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Recap: Science in the Digital Future – Academic Publishing and Digital Privacy

© ECDF/PR/Felix Noak

Data about research and researchers has become an integral part of the scientific publication process: when searching for literature, researchers receive recommendations for other publications that might interest them; and institutions and scientists are ranked on the basis of analyses of publications and citations – these are just two examples of how data is currently used in the global academic ecosystem. The Academic Library and Information Systems Committee of the German Research Foundation (Deutsche Forschungsgemeinschaft, DFG) issued a discussion paper in October 2021 with a critical look at the dangers inherent when such data and analyses are in the hands of commercial operators, such as publishers and analytics companies. The scientific community needs new forms of intelligent technology to work with the ever-increasing world of data. How can scientists, academic institutions and publishers find the right balance between concerns for individual privacy, academic freedom and the use of innovative, digital technologies?


The ECDF and Elsevier have taken this question as the impetus to foster an open discussion series on how digitalization is affecting the scientific enterprise: ECDF and Elsevier Conversations on Science in the Digital Future. The first conversation, entitled Data Privacy in the Digital Era, took place on November 22, 2022, with Prof. Dr. Max von Grafenstein, Professor of Digital Self-Determination at ECDF and Berlin University of the Arts, Dr. IJsbrand Jan Aalbersberg, Senior VP of Research Integrity at Elsevier, and Prof. Dr. Wolfram Horstmann, Head of Lower Saxony State and University Library Göttingen and Chair of the DFG’s Academic Library and Information Systems Committee (AWBI). The event was moderated by journalist Katharina Heckendorf.

„Whatever we do with the data, we have to make sure that we use the data to promote research and help the researcher in promoting the publication itself and the researcher in his career. For me that means that whatever we do in relation to helping researching organizations has to be fair, and that we really take care of diversity and inclusion” Aalbersberg says in his opening statement. To him, this does also include not collecting more data from the user than is actually needed in order to provide this support: „For the level of seniority of a researcher, it is not necessary for us to know his birthday because it is not related at all to the level of seniority “, he adds. In 2016 Elsevier started calling itself an information analytics business in addition to being a publisher. According to Aalsbersberg, this is also due to a change in what academic institutions started to expect from publishers like Elsevier: “They want analytical information, they want to know how their academic institution compares to other academic institutions and in that case, you have to offer some analytical tools to make comparisons”.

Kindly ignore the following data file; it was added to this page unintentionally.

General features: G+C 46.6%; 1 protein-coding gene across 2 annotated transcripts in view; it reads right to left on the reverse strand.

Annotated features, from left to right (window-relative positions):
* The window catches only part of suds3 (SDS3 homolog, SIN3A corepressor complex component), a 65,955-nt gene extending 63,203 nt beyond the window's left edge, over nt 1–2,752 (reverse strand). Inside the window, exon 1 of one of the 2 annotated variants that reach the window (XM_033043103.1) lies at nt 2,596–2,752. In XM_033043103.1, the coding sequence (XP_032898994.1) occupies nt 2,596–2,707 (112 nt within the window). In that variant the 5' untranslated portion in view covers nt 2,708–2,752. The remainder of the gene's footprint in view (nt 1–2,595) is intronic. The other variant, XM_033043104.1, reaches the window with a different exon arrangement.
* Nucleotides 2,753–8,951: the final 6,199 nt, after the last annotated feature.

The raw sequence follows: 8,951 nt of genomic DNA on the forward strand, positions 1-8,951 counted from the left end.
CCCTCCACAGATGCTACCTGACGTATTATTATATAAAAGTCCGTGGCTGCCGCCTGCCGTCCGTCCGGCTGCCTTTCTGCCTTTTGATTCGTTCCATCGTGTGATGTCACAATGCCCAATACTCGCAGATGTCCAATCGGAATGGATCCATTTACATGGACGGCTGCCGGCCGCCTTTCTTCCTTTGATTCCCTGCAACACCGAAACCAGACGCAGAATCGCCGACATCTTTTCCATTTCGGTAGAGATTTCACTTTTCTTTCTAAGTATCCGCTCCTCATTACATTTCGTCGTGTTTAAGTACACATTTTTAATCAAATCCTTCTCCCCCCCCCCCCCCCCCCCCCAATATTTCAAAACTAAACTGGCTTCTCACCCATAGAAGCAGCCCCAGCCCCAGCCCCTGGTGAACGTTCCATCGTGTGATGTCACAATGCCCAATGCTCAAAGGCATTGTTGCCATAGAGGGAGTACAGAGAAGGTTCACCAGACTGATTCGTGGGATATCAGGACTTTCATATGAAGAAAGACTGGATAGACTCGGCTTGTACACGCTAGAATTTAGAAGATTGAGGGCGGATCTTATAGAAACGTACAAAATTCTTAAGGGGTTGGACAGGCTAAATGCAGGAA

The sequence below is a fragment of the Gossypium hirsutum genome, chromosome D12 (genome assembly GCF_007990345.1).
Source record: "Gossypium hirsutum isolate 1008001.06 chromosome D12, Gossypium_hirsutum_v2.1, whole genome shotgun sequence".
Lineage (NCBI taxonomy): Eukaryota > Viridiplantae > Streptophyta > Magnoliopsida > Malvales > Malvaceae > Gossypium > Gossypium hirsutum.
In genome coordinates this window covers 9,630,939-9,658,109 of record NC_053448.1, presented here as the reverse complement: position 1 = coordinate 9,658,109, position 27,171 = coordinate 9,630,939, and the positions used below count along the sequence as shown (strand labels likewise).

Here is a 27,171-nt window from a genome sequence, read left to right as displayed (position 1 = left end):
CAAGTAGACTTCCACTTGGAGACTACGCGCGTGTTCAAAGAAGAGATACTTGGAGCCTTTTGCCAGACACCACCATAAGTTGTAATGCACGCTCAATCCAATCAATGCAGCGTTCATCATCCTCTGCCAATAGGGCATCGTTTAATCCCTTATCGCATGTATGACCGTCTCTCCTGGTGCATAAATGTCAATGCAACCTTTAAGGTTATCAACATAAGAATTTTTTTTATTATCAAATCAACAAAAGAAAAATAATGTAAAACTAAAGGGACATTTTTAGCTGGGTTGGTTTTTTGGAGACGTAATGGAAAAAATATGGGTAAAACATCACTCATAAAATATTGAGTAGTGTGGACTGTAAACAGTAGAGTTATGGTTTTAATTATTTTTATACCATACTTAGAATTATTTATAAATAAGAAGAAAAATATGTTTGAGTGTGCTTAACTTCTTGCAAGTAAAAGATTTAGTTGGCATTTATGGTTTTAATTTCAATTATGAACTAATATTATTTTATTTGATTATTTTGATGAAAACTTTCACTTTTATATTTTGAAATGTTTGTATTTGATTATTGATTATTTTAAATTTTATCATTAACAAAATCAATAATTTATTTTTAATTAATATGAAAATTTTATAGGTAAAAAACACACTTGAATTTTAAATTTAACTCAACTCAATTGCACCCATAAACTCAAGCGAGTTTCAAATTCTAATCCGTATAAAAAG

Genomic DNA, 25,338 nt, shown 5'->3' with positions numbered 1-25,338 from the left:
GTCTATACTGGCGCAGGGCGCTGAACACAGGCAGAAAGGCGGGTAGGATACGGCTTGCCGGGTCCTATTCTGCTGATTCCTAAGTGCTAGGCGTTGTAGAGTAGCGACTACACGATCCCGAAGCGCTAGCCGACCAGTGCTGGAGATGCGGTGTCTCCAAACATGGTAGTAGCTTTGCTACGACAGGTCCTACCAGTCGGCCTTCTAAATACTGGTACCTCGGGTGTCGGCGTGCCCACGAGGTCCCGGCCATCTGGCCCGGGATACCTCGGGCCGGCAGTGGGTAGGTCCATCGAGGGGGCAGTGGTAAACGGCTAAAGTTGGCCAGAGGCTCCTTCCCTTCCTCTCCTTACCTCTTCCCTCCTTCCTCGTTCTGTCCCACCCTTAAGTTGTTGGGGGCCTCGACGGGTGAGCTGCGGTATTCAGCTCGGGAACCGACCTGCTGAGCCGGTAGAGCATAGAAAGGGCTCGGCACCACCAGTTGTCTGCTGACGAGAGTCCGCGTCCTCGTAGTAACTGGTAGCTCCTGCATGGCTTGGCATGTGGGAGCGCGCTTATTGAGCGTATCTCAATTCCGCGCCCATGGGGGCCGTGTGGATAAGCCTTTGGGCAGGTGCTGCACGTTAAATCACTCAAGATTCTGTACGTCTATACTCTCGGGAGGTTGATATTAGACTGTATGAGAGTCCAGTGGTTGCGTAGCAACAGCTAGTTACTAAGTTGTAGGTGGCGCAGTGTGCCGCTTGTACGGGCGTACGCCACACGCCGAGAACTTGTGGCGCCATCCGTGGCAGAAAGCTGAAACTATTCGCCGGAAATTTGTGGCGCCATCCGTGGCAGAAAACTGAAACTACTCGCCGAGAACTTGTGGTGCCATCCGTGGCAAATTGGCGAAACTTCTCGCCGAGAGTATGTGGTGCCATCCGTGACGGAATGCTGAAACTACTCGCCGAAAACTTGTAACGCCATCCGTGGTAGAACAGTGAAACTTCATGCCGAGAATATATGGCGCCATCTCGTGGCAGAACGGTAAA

For Wolfram Horstmann who is one of the authors of the DFG paper, accumulating such data can be detrimental to the scientist: collected usage data could be used for creating a personal profile or for nudging the researcher towards a journal by the same publisher or away from a certain topic. To Horstmann, especially the collection of behavioral data is problematic: “What is being read, what is being clicked, what is being enlarged, this is very specific data about behavior while using the platforms. The reason why researchers feel uncomfortable with specifically sharing this data is because it is not quality reviewed and is not relevant for the scientific information system in general.” Horstmann acknowledges that the DFG paper painted a dystopian future, however, he was also surprised by the strong response of publishers like Elsevier, underlining the need for a discussion: “This discussion is relevant because this topic has strategic relevance and will influence how the whole sector develops”. One of his major concerns is the behavioral usage data of researchers: information that is not being published could then be used to influence behavior.